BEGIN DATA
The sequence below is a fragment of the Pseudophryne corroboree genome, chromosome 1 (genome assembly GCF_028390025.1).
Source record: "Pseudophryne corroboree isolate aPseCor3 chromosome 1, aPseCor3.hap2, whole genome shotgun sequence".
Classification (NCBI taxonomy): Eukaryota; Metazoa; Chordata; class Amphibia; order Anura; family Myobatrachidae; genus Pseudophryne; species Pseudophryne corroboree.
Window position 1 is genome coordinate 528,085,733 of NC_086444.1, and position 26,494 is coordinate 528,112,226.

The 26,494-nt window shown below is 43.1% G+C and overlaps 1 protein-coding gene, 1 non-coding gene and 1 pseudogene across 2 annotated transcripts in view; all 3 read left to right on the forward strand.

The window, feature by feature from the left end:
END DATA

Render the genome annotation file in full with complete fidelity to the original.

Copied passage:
The sequence below is a fragment of the Pseudophryne corroboree genome, chromosome 1 (genome assembly GCF_028390025.1).
Source record: "Pseudophryne corroboree isolate aPseCor3 chromosome 1, aPseCor3.hap2, whole genome shotgun sequence".
Classification (NCBI taxonomy): Eukaryota; Metazoa; Chordata; class Amphibia; order Anura; family Myobatrachidae; genus Pseudophryne; species Pseudophryne corroboree.
Window position 1 is genome coordinate 528,085,733 of NC_086444.1, and position 26,494 is coordinate 528,112,226.

The 26,494-nt window shown below is 43.1% G+C and overlaps 1 protein-coding gene, 1 non-coding gene and 1 pseudogene across 2 annotated transcripts in view; all 3 read left to right on the forward strand.

The window, feature by feature from the left end: